Kumble exit no surprise, only skipper can run a national side

ONE LEADER Puting a strong individual in a position to advice the captain is inviting confrontation

The captain is the only person who can run a cricket team properly because so much of the job involves on­field decision making. QUEEN’S PARK OVAL RAISED A BIG QUESTION MARK OVER THE VIABILITY OF BILATERAL SERIES.

The last thing a captain needs is to come off the field and have someone second guess his decisions. He also doesn’t need a strong-minded individual (outside his advisory group) getting too involved in the pre-match tactical planning. Too often I see captaincy that appears to be the result of the previous evening’s planning, and despite ample evidence it’s hindering the team’s chances of victory, it remains the plan throughout the next day.

This is generally a sure sign that the captain is following someone else’s plan and that he is the wrong man for the job.

India is fortunate to have two capable leaders in Kohli and the man who stood in for him during the Test series with Australia, Ajinkya Rahane.

It’s Kohli’s job as captain to concentrate on things that help win cricket matches and his offfield assistants’ task is to ensure he’s not distracted in trying to achieve victory. India’s opponents in the final, Pakistan, were unusually free of any controversies during the tournament. They were capably led by Sarfraz Ahmed who appeared to become more and more his own man as the tournament progressed.

Watching Pakistan’s success unfold from Islamabad, it was obvious how much the team’s success meant to the fans. While the ICC deliberated on increasing the number of Test playing nations, it’s good to see some consideration was given to Pakistan’s plight; not playing matches at home.

It was the right time for the ICC to implement a plan to resume matches in Pakistan and to commence with small steps. In light of the recent instability around the world, it was reasonable to ask: “Is Pakistan the only region that is unsafe for hosting cricket matches?” On the evidence I saw, and from what I was told by people in a position to know the situation, Pakistan’s security is much improved from the recent past.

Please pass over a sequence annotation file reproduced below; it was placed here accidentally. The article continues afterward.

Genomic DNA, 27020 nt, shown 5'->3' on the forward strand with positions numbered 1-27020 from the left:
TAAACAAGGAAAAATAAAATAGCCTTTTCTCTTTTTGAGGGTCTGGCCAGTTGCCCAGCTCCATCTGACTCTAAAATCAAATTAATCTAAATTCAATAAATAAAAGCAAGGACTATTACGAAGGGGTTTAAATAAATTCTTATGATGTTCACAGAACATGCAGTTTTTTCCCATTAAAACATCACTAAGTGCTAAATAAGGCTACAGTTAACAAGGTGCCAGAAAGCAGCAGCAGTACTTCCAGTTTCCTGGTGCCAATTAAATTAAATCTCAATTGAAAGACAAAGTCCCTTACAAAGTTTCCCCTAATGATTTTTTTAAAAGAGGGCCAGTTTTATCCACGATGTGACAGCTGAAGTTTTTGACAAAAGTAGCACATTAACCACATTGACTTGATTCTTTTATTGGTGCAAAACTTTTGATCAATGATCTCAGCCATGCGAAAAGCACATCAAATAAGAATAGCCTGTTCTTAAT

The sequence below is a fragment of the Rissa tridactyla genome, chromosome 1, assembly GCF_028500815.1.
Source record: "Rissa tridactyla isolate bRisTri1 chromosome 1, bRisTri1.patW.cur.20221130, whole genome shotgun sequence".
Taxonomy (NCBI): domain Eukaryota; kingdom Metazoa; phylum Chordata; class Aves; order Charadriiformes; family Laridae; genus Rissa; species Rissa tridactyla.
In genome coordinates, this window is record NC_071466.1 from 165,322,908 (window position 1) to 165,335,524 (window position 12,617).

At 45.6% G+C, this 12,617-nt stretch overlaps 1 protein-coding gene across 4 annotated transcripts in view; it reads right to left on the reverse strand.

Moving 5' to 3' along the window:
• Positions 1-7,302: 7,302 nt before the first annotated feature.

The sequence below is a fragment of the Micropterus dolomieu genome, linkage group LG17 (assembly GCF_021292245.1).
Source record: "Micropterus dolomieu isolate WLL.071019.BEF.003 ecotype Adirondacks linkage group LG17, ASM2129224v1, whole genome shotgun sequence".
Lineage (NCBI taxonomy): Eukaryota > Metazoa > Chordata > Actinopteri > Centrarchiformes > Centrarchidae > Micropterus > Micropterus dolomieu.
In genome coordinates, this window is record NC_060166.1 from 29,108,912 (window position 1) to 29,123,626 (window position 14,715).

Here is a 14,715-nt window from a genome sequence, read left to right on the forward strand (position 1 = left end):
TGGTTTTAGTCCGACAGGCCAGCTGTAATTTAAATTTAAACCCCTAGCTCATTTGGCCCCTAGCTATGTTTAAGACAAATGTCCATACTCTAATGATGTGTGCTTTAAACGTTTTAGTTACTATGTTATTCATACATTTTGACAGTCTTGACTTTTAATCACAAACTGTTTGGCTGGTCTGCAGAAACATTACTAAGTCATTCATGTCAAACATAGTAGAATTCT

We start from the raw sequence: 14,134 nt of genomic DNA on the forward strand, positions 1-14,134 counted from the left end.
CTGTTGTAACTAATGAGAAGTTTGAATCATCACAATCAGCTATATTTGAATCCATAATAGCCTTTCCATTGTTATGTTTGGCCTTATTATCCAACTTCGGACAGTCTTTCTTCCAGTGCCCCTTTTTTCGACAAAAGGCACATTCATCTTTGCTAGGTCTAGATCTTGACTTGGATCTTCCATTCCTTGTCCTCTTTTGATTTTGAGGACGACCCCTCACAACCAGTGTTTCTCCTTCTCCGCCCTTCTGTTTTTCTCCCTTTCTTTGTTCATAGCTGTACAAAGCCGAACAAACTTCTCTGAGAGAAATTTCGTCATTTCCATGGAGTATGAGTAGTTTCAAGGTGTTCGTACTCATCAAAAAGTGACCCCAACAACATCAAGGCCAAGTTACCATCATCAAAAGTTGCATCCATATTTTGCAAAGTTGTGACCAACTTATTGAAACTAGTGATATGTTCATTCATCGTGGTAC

Adding Afghanistan (a more dangerous country than Pakistan) and Ireland to the roster does seem a little premature. The last thing Test cricket needs is more uncompetitive matches. Surely, the priority is to ensure Pakistan and West Indies, two great contributors to the rich history of the game, are both playing Test cricket to their full potential before expanding the number of teams. PORTOFSPAIN: West Indies haven’t been struggling merely with the quality of teams they are putting out on the field. They have been struggling with the scheduling of home series as well, especially with India, during their traditional home season. For any cricket team, the home season is important to keep the crowd interest alive.

For West Indies, it has traditionally been the period between February and May. And understandably, this series is failing to take off. It falls outside the peak cricket period, and is affected by rain as it has run into the Caribbean hurricane season. It has thus rendered the contest meaningless, having little context.

Empty stands at the Queen’s Park Oval on Friday in the first ODI between India and West Indies raised a big question mark over the viability of bilateral series, especially in the Caribbean, in these days of big T20 leagues as well as other multi-team tournaments, more so during the rainy season when it is being played as a mere formality.


Last year too, when India played West Indies in a Test at the Queen’s Park Oval, it was in midAugust and rain played spoilsport, allowing just 22 overs of play. Lack of drainage facilities at the ground all but washed out the Test as India finished with a 2-0 victory in the four-match series.

Cricket during peak season in the Caribbean, in the early part of the year, is well attended. Pakistan played a long series in March, April and May and attracted lot of crowd. Last year, Australia and South Africa came to the Caribbean for a Tri-series in May and June, and out of the 10 matches, only one was washed out. There was no cricket before that here because of the World T20 in India, which West Indies won.

Growing amount of cricket, especially due to the T20 leagues, has left ICC with the tough task of saving bilateral series and giving it context. Its push for an ODI and Test league may give it some significance. England, Australia, South Africa and even New Zealand have been protecting their home seasons while BCCI too has insisted on it.

But a long home season every few years (2012-13 and 2016-17) crammed with three teams visiting, and obliging other top nations as well as having top players in a two-month IPL (in May-June) hasn’t allowed India to visit the Caribbean in the traditional season for a while. The last time they did that was back in 2002. In 2006, India played a five-ODI and four-Test series, which however began in May and ran till July. That series had to be scheduled in that manner as India toured Pakistan early that year. However, even a May start is now ruled out due to IPL.

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